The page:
However, when I go back - as I did when I first wrote on this topic - and compare them with YA dystopian fiction that was written when I was the age of the current generation for whom this trilogy is intended, I am still struck by just how incredibly violent and lacking in hope these books are in comparison. I've recently re-read The Chrysalids and wrote about it not long ago - see here. I did make the point in that post that John Wyndham is unusual, given his focus on the human and emotional experience of his protagonists, but I'd also like to qualify that a bit by adding that in the course of his narrative, when there are acts of violence - and there are - there is a context for them that is part of a real life and death struggle for the characters. At the end of The Chrysalids, while David and his friends have had to face many ordeals and losses, they have a future ahead of them that pays tribute to their past while promising better things.

Catching Fire, the second of Collins' trilogy, sees Katniss and Peeta on the publicity juggernaut in the wake of their victory in the Hunger Games. It is far from a simple victory tour though, as Katniss has inspired the people by her attitude in playing the Games - her final stance which forced a situation that brought both herself and Peeta back alive at the end, being just one incident of perceived rebellion. In response, the people of the different sections are beginning to fight back, and the powers that be insist that Katniss downplay her inherent character, become again the soft, feminine part of the romantic duo that captured everyone's imagination, and do nothing to further inflame the people - with dire consequences to her mother, Prim, Gale, and his family if she transgresses. It doesn't work out that way - her impromptu eulogy to the people in Rue's section, results in the outbreak of what was clearly a preplanned protest - which both Katniss and Peeta witness, alerting them both to what they may not be seeing in other districts.

In a shocking departure from regular tradition, the Hunger Games in this next year, where Katniss and Peeta expect to be mentors for the tributes from Section 12, are twisted so that the tributes are to be chosen from all the winners from previous Games. For Section 12, that means Katniss, as the only female winner will definitely be going back into the arena, and then there is the choice between Haymitch and Peeta. Haymitch is chosen, and predictably, Peeta volunteers in his stead, in order to continue to protect Katniss. Katniss has other ideas though, and plots with Haymitch for support to ensure that it is Peeta who will make it home, resigning herself, this time, to death.  However, there are many other agendas running beneath the main narrative, and ultimately, what emerges is a deeply laid plot to make sure that Katniss, the girl on fire, who has become the emblem of resistance, makes it out of the arena alive.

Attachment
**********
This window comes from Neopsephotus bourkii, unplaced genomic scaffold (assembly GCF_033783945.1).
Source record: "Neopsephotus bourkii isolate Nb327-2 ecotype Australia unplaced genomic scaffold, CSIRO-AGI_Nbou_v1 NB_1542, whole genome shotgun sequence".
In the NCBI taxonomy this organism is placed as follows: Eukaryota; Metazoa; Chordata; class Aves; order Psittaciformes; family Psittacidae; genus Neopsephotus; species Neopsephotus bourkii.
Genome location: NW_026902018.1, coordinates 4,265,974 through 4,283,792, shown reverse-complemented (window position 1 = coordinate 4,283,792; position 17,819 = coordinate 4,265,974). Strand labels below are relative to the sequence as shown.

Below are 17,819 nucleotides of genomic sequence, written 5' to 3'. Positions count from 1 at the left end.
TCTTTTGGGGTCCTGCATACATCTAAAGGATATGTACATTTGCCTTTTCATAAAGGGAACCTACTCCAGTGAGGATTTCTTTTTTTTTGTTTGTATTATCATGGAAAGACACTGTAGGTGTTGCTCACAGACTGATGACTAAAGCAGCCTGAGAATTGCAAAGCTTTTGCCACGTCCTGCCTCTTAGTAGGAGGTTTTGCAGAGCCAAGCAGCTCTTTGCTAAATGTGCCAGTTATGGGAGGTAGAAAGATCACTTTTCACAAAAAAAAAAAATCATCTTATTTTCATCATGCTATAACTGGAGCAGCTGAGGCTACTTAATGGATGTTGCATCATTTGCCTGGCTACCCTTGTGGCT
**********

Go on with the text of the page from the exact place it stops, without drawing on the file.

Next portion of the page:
Inevitably, in the third book, there is a full scale uprising, masterminded from the bunkers of Section 13 - a section believed, until then, to have been destroyed many years previously. They are behind Katniss' survival and extraction from the arena, aided and assisted by those who have been operating covertly in The Capitol and other sections for years, awaiting the right time to move. It is this last book that I found dragging me down, as it seemed that for every gain there were far greater losses - and for Katniss, everything she has every held dear and fought for on a personal level, seems to be taken from her.

The rebels win, in the end. But Katniss has lost Prim, her stylist Cinna - one of the few whom she trusted throughout the artificiality of the Games - her mother, still alive but who, in the face of Prim's death takes herself to a distant section away from Katniss to work as a healer, Gale, who, while loving her, cannot live with the fact that she can't love him the way he wants to be loved, and dozens of others who, she feels have sacrificed themselves for her - even though as The Mockingjay, she represented something far more than just herself. She marries Peeta in the end, and a very long time later - because he wants them so much - they have two children. But, the tone at the end of the book is laced with pain, regret and a sense of enormous loss, and Katniss' vision of the future seems to be more about what her children will never know or understand. It's almost as if there is nothing from her past that was good that can be brought forward to her present. As if, due to the enormity of her loss, even the good things are tainted.

Other people may come away from this trilogy with a different sense, but that's how the books have left me. I wouldn't say don't read them. I would say, read them with some caution perhaps, and if your children are reading them, read them together. I would also still maintain, as I did in my earlier posts on the first book, that they are not books for kids under fifteen or sixteen... They may have sanitised the screenplay and made the first film softer than the book, and in all likelihood, to retain the PG rating, they'll do the same with the sequels. However, the Collins doesn't pull her punches in the books, and that's something of which to be mindful.